Seeing the people in the streets and hearing familiar language, I somehow felt at home.
This small, typically European town is famous not only for its baroque architecture, but also for its momentous historical events, many of which are related to Russia. In 1921, the First Council of Churches Outside of Russia was held here. Baron Wrangel lived in Srijemski Karlovci from 1922-1927. Not far from the monument to this Russian military commander, there is another monument to “the patriot of Russia and Serbia” count Sava Vladislavich-Raguzinsky, who served in the court of the Russian Emperor Peter I.
Finally, we reached Novi Sad, the capital of Vojvodina. After visiting the Petrovaradin Fortress, a fortress built to protect the House of Habsburgs from the Turks, we had dinner in a small national restaurant on the bank of the Danube and enjoyed their smoked carp. Then we walked around the city. It felt as if we were not in the Balkans but somewhere in Salzburg or Linz, which was understandable as Austria was so close. Seeing the people in the streets and hearing the familiar language, I somehow felt at home.
The Blue Angel
We spent a lot of time in front of a wonderful fresco depicting an angel in blue clothes
Next day, I was getting ready to travel to Mileševa Monastery in southern Serbia. It was quite far away. I had a new guide—a very nice and knowledgeable woman. Her name was Milka. As we got further from Belgrade, the scenery became more and more picturesque. Not too high, yet still very impressive mountains with rocky ridges, meadows with grazing cows and sheep, and meandering rivers in the gorges.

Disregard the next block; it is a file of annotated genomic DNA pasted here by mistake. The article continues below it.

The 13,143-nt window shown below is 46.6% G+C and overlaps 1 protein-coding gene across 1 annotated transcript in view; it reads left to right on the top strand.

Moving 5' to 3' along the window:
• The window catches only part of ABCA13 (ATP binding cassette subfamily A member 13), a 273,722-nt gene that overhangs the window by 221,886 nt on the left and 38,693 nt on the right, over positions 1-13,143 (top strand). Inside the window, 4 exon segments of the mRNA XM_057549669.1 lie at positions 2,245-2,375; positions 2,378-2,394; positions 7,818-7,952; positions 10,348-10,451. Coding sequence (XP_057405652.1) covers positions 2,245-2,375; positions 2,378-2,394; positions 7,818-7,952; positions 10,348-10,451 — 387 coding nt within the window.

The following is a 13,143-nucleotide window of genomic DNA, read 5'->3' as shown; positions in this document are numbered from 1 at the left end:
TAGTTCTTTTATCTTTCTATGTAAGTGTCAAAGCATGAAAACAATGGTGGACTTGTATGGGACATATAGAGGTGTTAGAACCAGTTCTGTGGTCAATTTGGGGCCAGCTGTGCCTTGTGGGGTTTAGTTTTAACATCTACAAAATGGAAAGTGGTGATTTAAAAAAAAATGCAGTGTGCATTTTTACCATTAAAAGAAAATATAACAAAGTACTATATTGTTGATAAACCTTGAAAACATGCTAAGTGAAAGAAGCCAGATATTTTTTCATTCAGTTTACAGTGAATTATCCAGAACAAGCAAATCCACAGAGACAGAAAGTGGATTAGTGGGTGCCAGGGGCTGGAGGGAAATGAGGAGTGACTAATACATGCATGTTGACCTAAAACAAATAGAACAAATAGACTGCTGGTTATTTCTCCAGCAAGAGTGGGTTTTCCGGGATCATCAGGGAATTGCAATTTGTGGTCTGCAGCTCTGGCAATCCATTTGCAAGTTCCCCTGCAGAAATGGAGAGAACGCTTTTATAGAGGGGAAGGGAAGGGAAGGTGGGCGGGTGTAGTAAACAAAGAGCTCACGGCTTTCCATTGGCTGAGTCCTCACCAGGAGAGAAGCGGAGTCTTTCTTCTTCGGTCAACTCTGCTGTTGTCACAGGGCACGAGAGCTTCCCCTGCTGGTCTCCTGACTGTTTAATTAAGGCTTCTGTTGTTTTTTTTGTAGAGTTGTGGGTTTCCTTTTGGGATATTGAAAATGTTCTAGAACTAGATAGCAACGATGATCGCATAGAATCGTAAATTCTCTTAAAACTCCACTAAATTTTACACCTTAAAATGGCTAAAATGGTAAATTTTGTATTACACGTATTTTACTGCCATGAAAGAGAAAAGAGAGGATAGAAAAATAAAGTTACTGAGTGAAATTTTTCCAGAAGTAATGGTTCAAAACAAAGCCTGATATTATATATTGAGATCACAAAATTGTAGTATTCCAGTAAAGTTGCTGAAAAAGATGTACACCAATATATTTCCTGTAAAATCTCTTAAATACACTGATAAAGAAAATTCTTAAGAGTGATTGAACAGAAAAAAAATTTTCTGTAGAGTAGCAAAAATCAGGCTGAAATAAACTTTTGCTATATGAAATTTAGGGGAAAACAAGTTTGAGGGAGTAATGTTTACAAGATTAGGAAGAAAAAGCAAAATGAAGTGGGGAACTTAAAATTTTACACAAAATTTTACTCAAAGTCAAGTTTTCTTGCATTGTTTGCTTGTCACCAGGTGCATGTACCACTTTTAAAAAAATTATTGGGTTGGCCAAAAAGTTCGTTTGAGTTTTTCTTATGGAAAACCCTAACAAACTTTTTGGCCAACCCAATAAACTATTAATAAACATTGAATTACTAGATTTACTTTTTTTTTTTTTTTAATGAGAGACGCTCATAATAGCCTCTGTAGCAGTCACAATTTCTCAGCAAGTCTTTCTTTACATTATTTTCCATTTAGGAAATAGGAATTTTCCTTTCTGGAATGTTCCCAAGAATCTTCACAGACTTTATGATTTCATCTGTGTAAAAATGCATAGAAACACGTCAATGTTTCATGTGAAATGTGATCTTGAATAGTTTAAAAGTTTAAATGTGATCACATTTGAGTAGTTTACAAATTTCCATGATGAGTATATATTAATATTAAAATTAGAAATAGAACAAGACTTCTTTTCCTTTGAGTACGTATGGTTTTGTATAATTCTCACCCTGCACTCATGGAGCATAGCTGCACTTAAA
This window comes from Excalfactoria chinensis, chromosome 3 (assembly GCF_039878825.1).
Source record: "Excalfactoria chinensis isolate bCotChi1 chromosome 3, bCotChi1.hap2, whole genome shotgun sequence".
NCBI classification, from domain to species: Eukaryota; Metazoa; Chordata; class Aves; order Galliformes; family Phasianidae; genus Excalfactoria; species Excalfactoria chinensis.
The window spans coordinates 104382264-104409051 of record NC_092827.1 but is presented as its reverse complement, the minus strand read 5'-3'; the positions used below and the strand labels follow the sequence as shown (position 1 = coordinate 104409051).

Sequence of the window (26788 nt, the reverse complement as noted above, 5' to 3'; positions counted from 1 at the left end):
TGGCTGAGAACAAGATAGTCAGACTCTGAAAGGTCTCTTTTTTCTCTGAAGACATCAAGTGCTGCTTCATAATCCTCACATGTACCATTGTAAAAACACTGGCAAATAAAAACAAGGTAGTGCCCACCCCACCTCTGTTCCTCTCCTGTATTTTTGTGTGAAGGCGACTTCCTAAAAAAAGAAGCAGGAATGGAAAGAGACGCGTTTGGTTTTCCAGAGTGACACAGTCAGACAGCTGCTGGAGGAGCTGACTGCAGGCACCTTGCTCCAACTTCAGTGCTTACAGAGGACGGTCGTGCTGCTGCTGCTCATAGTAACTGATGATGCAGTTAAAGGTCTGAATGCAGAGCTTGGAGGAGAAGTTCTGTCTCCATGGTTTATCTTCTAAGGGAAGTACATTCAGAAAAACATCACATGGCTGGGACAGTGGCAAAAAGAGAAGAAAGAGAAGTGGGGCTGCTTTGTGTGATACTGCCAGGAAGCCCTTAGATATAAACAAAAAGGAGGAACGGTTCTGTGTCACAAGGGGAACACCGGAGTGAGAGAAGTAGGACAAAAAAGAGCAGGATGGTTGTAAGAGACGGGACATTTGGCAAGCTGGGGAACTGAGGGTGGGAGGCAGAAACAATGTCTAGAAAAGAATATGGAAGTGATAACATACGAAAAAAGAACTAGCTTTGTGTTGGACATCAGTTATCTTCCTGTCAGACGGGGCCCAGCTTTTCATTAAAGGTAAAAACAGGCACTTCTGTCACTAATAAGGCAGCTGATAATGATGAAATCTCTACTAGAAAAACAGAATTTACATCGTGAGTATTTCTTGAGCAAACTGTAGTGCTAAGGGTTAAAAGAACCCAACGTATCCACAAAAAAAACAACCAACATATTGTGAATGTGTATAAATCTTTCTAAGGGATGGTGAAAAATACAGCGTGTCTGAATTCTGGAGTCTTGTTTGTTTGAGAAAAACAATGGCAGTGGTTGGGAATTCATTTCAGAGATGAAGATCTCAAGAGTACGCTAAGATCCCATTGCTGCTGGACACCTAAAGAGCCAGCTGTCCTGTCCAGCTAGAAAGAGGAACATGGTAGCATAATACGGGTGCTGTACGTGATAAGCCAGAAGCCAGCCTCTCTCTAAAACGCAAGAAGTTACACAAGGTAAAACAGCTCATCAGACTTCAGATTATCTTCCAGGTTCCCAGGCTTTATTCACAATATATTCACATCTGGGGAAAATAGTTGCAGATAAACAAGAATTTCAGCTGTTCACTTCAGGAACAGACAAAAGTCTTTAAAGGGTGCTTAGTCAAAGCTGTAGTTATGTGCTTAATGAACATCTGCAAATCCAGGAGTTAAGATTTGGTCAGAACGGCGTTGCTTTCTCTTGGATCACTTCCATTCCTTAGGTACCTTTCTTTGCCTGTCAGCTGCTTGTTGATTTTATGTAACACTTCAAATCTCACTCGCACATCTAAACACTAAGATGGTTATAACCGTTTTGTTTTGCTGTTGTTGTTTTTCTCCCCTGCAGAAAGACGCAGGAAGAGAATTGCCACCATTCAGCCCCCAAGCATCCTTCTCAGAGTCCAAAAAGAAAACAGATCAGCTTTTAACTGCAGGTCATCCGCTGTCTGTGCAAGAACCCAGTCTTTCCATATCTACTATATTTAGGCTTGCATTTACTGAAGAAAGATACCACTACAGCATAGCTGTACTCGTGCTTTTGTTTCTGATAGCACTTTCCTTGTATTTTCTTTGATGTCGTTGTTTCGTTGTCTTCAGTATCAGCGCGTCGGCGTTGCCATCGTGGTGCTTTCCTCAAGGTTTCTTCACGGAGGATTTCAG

Milka suggested that we stop in a town called Arilje, a home to the Church of St. Achileus that has the famous Blue Angel fresco. Arilje is the raspberry capital of Serbia. Raspberry bushes are planted everywhere, both in the plain and on the hill slopes. They look like vineyards. In the courtyard of the church on the hill, we met Father Milan, a pleasant, agile and energetic person. He lives in a nearby village of Prilipac. He came here with a group of artists for their annual plein-air sessions. I’ll tell you about him later. He immediately invited us to the table and served us coffee with šljivovica. “Father Milan, are there any elders in Serbia?” I asked. “Yes, but there are only few of them,” he answered. Unfortunately, our program didn’t include visits to the monasteries where the elders lived, but I noted Fr. Milan’s words. We spent a lot of time, standing in front of the wonderful fresco depicting an angel in blue clothes. When we were saying our goodbyes, Fr. Milan said the traditional “Angel be with you on your way!” Yes, I thought, smiling, the angel in blue clothes! Then we drove the serpentine roads to see the other angel, the angel in white clothes.
The White Angel
We drove up to Mileševa Monastery in the evening, when the sun was already setting. After checking in a simple but cozy hotel by the monastery, we went to the evening service. The spacious church was empty, except for a priest, five or six nuns in the choir gallery, and us. The monastery is famous for its unique frescos. Their spiritual austerity and gentle earthly beauty were mesmerising. I stood in front of the White Angel, a fresco that is considered to be one of the greatest masterpieces of Orthodox art. It was the Angel who rolled back the stone from the Lord’s sepulchre and sat upon it with his raiment white as snow (Matt., 28:3). Before going to bed, I walked along by the monastery walls. The moon shone its silver light on the surrounding hills as the Mileševa River softly flowed.